How To Destroy Obsolete Records
Very few of Utah's laws require that obsolete records be destroyed or how they are to be destroyed. In fact, it is all too common for agencies to retain quantities of records that have outlived their minimum retention period and have no further use. It is up to the agency, on its own initiative, to carry out disposition, once the legal retention requirements have been satisfied. Agencies that store their records at the State Records Center will have their records destroyed for them, when disposition has been met and destruction approved. When retention requirements have been fulfilled and the agency decides to dispose of obsolete records in their office, the following questions should be asked before determining which method to use:
- What is the volume of records to be destroyed?
- Are the records uniform in size and substance or do they vary?
- Do the records contain private personal information?
- Is a bonded vendor available for the destruction of confidential records?
- What type of destruction is best suited for the task?
- Will there be so much waste that removal will be a problem?
The proper destruction of public records is essential to creating a credible records management program. Haphazardly destroyed records can erode public confidence in any governmental program. An agency has the following four destruction options:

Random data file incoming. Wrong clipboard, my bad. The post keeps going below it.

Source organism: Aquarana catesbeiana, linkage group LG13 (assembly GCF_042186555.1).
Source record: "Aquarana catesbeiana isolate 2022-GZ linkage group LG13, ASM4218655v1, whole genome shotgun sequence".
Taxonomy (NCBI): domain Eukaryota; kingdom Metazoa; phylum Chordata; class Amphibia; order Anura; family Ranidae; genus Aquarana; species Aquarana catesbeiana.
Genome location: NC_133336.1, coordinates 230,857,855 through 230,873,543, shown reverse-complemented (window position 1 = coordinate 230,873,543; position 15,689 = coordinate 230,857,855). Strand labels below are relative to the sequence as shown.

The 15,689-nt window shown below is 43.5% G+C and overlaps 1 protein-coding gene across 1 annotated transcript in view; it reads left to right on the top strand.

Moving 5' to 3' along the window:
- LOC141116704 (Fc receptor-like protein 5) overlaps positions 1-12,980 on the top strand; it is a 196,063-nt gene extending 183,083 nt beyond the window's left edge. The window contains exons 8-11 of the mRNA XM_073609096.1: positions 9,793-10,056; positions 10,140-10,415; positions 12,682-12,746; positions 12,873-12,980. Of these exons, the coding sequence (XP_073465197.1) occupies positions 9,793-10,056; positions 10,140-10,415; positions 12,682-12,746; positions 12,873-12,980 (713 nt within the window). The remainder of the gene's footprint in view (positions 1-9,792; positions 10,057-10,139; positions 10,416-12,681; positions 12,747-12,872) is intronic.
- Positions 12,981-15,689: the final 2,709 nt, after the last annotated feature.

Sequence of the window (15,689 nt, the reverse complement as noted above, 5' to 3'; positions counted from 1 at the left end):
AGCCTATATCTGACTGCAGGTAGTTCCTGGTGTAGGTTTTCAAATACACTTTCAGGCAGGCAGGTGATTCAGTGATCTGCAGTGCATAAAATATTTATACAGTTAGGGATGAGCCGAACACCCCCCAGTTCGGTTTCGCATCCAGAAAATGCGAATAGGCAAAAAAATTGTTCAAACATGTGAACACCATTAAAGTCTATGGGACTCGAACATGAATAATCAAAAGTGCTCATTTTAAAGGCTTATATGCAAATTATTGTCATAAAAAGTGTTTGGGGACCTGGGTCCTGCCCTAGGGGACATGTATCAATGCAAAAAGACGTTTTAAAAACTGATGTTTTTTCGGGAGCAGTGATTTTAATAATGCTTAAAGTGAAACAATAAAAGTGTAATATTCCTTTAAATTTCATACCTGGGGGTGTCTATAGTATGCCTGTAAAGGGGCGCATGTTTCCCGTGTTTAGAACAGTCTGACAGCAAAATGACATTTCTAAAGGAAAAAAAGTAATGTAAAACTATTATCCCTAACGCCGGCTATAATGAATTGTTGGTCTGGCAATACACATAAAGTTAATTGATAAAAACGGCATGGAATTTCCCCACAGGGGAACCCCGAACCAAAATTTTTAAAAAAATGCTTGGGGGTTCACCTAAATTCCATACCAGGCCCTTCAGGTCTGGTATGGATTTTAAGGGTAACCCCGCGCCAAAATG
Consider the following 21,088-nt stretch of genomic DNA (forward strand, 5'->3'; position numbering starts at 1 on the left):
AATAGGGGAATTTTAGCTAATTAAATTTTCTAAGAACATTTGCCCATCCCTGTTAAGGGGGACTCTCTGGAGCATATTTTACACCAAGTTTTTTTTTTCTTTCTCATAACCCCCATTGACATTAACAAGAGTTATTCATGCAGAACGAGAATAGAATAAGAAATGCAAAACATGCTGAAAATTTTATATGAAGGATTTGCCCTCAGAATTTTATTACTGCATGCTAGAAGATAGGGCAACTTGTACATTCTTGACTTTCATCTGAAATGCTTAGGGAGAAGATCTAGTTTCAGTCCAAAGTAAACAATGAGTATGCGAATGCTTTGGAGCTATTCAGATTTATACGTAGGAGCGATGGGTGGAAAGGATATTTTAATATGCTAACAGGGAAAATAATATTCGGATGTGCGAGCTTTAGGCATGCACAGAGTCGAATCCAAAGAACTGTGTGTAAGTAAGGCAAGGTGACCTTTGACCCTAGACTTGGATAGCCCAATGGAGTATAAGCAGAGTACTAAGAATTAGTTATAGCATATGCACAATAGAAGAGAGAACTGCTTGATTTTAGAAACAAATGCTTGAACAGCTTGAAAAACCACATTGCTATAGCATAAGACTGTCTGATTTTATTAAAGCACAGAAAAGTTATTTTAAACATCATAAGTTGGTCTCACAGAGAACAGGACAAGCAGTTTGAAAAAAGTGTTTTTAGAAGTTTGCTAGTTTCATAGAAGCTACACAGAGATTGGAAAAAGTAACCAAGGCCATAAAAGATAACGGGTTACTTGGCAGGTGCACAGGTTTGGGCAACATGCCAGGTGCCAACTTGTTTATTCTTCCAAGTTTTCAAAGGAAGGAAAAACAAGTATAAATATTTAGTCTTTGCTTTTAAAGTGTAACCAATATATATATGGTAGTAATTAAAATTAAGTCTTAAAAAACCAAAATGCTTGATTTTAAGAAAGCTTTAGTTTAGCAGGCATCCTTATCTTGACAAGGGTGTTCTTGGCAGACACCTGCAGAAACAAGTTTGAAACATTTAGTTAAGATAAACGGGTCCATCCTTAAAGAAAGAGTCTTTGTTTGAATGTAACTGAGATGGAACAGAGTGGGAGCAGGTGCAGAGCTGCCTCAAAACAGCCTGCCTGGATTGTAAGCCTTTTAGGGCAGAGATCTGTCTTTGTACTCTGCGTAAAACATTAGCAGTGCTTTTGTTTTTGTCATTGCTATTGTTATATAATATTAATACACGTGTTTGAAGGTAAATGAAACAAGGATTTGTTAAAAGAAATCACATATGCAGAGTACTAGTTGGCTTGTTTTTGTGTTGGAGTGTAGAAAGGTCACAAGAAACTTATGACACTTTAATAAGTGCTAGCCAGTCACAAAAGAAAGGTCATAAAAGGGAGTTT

Both paper and microfilm can be shredded and the waste product then recycled. According to federal standards, records must be shredded to 3/16 of an inch or less, to guarantee they cannot be reassembled. This form of disposal provides maximum security for confidential documents, but is very time consuming. It is only recommended for the most confidential files.
The burning of records is usually the easiest and most efficient method of destruction. The agency should consider environmental protection laws and determine whether records will be destroyed totally.
The burial of records in landfills, especially for records of a confidential nature is unacceptable as a means of destruction. Recent studies have shown that paper placed in landfills for twenty years have remained intact and have not disintegrated. It is far too easy to have documents exposed by scavengers or the wind.